Brian Bergstrom is a PhD candidate in East Asian languages and civilizations at the University of Chicago, where he is completing a dissertation examining representations of youthful criminals in Japanese literature and popular culture. His previous publications include an article on the proletarian woman writer Nakamoto Takako and translations of short stories by Hoshino Tomoyuki.
Lisa Blauersouth is completing her MFA in creative writing at Hamline University. She is an eclectic writer, with projects ranging from an ongoing webcomic called Godseeker, to weird short stories, to nonfiction and academic works. This is her first traditionally published work.
Aden Evens teaches philosophy, new media, and game studies at Dartmouth College. His current research explores the ontology of the digital, the ways in which digital technologies and the culture surrounding them defy expectations regarding the typical behaviors of worldly objects.
Andrea Horbinski is the editorial assistant for Mechademia. She was a 2007-8 Fulbright Fellow to Japan at Doshisha University in Kyoto, where she studied hypernationalist manga. She is a PhD student in history at the University of California, Berkeley.
Itō Gō is a manga critic and associate professor in the Department of Manga at Tokyo Polytechnic University. He is also a lecturer at Musashino Art University, Waseda University, and Amusement Media Sōgō Gakuin.
Paul Jackson is studying for his masters degree in film studies. His writing on anime has appeared on the Web site Midnight Eye.
yuka kanno received a PhD in visual studies from the University of California, Irvine. Her research interests include Japanese visual culture, discourse of the actress, and queer film criticism. She is working on a book about lesbian representation in Japanese cinema.
Shion Kono is associate professor of literature at Sophia University, Tokyo. He has published articles in the Journal of Japanese Studies, Monumenta Nipponica, Nihon kndai bungaku, and Shisō Chizu. He cotranslated Hiroki Azuma's Otaku: Japan's Database Animals (Minnesota, 2009) with Jonathan E. Abel.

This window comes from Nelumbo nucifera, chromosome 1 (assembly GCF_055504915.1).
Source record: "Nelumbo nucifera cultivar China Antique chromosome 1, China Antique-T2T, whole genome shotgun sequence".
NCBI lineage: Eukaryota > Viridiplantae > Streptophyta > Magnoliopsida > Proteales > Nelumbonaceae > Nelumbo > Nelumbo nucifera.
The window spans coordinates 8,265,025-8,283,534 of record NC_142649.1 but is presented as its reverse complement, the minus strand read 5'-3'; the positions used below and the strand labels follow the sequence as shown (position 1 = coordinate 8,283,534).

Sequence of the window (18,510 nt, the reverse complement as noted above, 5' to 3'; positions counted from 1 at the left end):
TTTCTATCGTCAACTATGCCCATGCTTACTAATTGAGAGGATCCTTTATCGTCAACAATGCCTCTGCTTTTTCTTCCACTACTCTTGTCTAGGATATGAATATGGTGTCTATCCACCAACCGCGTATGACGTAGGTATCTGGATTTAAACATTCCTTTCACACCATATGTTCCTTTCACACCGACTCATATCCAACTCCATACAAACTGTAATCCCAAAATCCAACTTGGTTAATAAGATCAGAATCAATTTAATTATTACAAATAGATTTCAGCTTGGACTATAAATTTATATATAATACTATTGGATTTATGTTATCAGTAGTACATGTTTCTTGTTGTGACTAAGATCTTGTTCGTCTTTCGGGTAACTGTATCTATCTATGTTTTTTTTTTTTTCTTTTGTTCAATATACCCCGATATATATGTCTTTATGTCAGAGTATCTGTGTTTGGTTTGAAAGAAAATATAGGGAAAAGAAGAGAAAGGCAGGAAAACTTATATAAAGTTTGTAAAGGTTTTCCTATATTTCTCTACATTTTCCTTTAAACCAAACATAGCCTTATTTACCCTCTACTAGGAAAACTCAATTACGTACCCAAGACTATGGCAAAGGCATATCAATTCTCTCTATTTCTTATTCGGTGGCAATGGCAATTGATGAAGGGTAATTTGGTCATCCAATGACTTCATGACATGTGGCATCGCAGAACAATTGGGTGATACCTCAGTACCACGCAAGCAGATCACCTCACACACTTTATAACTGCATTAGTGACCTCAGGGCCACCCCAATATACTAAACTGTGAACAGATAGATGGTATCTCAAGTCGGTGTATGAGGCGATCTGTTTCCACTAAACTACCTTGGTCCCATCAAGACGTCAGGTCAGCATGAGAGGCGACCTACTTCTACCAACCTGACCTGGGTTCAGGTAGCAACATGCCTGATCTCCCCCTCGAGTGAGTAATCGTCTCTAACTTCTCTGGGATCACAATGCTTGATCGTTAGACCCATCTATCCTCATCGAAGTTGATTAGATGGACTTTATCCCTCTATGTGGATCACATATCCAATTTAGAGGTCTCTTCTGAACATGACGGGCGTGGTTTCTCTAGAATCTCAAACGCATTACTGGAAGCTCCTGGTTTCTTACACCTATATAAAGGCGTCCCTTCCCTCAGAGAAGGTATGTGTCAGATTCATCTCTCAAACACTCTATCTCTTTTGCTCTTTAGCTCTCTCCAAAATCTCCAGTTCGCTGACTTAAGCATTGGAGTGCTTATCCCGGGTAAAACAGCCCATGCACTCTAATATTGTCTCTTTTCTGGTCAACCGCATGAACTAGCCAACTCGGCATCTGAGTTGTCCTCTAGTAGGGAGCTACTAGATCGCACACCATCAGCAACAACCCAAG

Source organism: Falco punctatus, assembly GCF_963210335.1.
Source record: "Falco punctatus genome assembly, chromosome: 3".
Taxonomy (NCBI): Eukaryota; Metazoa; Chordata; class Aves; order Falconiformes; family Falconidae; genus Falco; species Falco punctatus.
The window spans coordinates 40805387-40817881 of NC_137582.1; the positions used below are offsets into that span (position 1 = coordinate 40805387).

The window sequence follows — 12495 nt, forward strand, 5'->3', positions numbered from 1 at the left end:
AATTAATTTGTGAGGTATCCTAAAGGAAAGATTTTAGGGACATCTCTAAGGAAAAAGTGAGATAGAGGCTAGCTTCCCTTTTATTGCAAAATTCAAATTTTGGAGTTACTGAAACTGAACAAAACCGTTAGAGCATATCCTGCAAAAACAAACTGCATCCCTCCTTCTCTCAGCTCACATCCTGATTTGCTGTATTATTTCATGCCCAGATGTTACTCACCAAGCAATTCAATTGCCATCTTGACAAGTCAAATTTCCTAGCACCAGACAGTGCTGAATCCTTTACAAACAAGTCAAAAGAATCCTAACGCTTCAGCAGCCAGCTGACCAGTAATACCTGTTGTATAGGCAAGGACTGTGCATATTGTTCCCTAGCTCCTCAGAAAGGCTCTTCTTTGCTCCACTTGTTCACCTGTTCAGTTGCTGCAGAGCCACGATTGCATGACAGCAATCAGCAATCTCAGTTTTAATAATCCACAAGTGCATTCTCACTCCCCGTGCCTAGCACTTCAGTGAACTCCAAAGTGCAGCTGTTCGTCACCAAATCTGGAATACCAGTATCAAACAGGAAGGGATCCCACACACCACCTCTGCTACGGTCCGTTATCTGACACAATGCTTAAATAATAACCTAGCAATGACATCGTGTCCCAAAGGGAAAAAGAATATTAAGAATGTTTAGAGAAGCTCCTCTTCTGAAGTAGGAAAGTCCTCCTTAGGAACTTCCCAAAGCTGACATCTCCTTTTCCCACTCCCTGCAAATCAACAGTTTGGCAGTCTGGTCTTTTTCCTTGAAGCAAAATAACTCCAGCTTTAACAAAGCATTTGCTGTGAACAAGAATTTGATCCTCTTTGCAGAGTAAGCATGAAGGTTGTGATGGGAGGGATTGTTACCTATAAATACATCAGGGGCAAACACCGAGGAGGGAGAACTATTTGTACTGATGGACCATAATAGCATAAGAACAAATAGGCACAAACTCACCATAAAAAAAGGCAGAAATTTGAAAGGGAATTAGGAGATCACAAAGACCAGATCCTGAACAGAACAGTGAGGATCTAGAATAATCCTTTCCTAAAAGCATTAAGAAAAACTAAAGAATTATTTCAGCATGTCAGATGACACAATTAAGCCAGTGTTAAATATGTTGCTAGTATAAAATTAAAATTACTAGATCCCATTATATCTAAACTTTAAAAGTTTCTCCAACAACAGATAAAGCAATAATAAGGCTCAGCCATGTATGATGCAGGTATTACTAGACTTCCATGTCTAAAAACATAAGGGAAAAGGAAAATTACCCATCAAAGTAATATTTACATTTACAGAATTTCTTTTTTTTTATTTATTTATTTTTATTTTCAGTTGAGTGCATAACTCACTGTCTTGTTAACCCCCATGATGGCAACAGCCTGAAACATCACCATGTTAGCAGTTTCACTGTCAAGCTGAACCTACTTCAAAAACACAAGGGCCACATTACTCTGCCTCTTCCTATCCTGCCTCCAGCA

Thomas Lamarre teaches East Asian studies, art history, and communication studies at McGill University. His books include Shadows on the Screen: Tanizaki Jun'ichirō on Cinema and Oriental Aesthetics, Uncovering Heian Japan: An Archaeology of Sensation and Inscription, and The Anime Machine: A Media Theory of Animation (Minnesota, 2009).
Frenchy Lunning is professor of liberal arts at the Minneapolis College of Art and Design, editor-in-chief of Mechademia, and codirector of Schoolgirls and Mobilesuits: Culture and Creation in Manga and Anime (SGMS), an annual workshop at the Minneapolis College of Art and Design. She is preparing an exhibit on Tezuka Osamu for the Weisman Art Museum and is executive producer for Moving Walkway Productions.
Christine L. Marran is associate professor of Japanese literature and cultural studies at the University of Minnesota. She is working on a book on ecocriticism, philosophy, and the nonhuman in Japanese literature and film. [End Page 317]
Miyadai Shinji is professor of sociology at Tokyo Metropolitan University. In the 1990s, he became a leading social critic with his commentaries on youth culture and new religions, especially on enjo kōsai (compensated dating). He is author and coauthor of numerous books in Japanese, including Sabukaruchaa shinwa kaitai (Dismantling the subculture myth) and Nippon no nanten (Difficulties of Japan).
Miyamoto Hirohito is associate professor in the Department of Global Japanese studies at Meiji University. In addition to a series of essays on prewar manga, including studies of transportation in manga, of war and Norakuro, and the sources of Tezuka Osamu, he is coauthor (with Natsume Fusanosuke) of Manga no ibasho (Manga sites). He is the director of Nihon manga gakkai and has served on the planning committee for the Kita-Kyūshū Manga Museum.
Livia Monnet teaches Japanese literature, cinema, and visual culture; animation theory; gender studies; and comparative literature at the University of Montreal. Her essays on animation have appeared in Japan Forum, Science Fiction Studies, Mechademia, and book anthologies. She is writing a book on media installations by contemporary women artists.
Miri Nakamura is assistant professor of Japanese language and literature at Wesleyan University. She is completing her manuscript on the rise of the uncanny in modern Japan.
Matthew Penney is assistant professor of history at Concordia University, Montreal. His research focuses...